We have all found ourselves thinking at one time or another that we don’t need a phone case. In that moment, we are fools, and Zeus punishes the arrogant.
The only thing more inevitable than death and taxes is that you will drop your phone. You hold the thing all the time, and you’re always just one step away from shattering this object made of glass on the cruel and unforgiving ground. One cannot evade destiny.
Sure, the phone usually looks and feels much nicer when it’s unencumbered by silicone, but that’s the kind of thinking that leads to STDs and unwanted pregnancy.
Sure, you can insure your phone against a broken screen which costs hundreds of dollars plus excess charges when you actually use it, or you can buy a nice phone case for $50+.
Totally intentional phone case stress tests
As a technology journalist, I’m a professional who never actually never drops a phone by accident. Instead, I stage random drop tests that can occur at any time without warning.
For example, a few weeks back t I was doing a Fitness+ treadmill workout with my iPhone 12 Pro Max on a stand.
I perhaps got a little too into it (Sam is very motivating, ok), causing the tilted treadmill to bounce my phone into oblivion. Time slowed as it fell more than a metre off the top of the treadmill, bouncing on the hard floor into a glass barrier, narrowly stopping it from falling all the way to the ground floor.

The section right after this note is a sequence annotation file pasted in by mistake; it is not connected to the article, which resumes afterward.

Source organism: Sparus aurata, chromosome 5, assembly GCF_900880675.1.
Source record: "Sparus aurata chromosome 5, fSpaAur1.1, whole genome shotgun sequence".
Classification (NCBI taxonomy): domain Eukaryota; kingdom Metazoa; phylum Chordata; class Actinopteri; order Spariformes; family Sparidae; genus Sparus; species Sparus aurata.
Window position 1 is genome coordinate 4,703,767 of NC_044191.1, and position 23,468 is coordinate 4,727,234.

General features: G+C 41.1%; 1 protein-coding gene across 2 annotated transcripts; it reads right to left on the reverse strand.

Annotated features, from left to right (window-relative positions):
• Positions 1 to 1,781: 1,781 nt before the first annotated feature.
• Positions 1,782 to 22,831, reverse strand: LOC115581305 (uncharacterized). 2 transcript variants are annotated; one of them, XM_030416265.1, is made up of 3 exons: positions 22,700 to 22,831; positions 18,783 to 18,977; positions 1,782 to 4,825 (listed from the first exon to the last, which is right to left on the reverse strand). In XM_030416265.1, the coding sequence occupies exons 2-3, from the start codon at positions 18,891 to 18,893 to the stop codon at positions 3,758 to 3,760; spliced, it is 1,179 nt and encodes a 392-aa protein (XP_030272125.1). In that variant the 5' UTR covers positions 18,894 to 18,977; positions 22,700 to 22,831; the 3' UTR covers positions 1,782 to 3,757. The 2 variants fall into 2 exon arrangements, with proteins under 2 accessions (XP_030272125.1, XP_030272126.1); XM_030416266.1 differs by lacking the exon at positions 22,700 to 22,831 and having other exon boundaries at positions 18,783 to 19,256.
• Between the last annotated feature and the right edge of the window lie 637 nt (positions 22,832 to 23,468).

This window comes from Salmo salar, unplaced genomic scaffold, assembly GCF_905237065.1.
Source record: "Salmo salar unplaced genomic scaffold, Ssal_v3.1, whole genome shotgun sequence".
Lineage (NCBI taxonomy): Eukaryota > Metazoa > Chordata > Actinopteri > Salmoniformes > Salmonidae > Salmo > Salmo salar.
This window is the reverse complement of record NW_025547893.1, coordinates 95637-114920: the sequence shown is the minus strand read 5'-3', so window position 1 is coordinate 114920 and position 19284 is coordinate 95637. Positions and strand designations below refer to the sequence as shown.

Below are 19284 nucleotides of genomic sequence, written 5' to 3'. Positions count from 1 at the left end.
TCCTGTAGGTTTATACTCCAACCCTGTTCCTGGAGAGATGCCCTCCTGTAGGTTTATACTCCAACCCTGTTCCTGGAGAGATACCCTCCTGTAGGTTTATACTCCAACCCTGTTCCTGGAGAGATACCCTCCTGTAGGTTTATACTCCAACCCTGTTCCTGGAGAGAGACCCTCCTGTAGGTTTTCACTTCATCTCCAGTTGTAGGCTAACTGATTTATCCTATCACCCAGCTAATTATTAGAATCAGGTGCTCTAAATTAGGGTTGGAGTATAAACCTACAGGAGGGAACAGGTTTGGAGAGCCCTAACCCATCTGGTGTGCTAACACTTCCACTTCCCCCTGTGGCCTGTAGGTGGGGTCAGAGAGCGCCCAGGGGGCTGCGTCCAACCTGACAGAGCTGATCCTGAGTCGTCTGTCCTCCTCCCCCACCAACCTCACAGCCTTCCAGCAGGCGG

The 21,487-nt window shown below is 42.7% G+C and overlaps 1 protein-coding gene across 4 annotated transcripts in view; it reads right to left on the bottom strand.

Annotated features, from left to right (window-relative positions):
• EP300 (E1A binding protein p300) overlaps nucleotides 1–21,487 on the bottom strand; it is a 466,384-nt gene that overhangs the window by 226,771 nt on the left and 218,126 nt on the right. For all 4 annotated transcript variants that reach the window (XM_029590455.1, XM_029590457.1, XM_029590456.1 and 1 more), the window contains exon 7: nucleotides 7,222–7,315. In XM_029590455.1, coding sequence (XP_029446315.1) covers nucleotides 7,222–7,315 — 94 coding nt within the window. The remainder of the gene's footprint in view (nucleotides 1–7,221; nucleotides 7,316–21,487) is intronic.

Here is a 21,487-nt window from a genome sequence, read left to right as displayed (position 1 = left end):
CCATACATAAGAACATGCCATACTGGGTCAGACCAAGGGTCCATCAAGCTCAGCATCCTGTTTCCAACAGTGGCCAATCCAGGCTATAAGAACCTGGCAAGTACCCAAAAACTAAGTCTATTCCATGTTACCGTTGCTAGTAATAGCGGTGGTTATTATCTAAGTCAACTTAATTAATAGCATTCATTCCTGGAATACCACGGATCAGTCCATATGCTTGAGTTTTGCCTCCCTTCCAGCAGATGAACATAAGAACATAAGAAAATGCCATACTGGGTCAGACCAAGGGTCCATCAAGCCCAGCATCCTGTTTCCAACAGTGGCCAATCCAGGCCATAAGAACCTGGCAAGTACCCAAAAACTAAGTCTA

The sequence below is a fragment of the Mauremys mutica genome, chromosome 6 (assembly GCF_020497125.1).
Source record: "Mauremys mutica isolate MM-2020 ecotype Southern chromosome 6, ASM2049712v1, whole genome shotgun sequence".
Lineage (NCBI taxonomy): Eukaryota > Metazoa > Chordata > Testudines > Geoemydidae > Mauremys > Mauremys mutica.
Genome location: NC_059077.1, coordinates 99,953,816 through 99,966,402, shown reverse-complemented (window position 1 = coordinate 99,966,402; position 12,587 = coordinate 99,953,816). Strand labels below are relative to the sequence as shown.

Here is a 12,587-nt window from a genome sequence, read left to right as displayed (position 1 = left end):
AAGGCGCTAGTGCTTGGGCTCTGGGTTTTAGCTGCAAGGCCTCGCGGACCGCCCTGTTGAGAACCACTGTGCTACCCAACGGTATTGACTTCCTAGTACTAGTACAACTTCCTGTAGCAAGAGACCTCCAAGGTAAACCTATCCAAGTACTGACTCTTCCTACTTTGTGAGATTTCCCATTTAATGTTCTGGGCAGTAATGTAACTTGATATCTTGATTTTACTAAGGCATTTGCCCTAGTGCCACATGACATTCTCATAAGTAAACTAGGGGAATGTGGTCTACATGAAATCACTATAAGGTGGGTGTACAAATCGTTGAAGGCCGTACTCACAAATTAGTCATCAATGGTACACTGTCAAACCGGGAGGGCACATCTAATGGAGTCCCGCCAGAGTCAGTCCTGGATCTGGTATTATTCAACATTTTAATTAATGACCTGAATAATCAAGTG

From there, it slid under the treadmill with an accompanying loud crunching noise. Oh no.
But, thanks to the official Apple leather phone case, it’s completely fine. The leather on the case is torn up and the plastic on the inside is visibly cracked.
But while the EFM screen protector is scratched to hell, the phone is 100 per cent unscathed. There is no universe in which it would have survived such a fall unprotected.
Another example of my totally purposeful testing is from a weekend when I took a Samsung Galaxy S21 Ultra out of my pocket with wet hands.
I immediately dropped it more than a metre onto a tiled floor. It bounced impressively on the corner of the padded, military grade EFM Case Armour case, and was then completely fine, nestled beneath the kitchen island.
Could it have survived that without the case? We will never know, because I don’t plan on finding out. But probably not.
The same thing has happened with dropping phones in Tech 21 cases down flights of concrete stairs. Not something I would recommend with or without a case, but is certainly something I’d prefer to happen with a protective case with properly padded corners for shock absorption.
There’s some downsides, but…
Of course, there are downsides to cases:
All that plastic that you’ll only use for a year or two is pretty bad for the environment, and they’re weirdly expensive for what they are. Plus, some of them age in less than flattering ways.
But some of them can be wallets, others have MagSafe, and they allow you to further customise your phone. They also protect you from your own clumsiness, which is the true nemesis of most people.
Some also make claims about being anti-microbial that I lack the ability to prove one way or the other, but it sounds like a positive thing.
So please, for the love of all that is holy, use a phone case. Pride comes before a fall.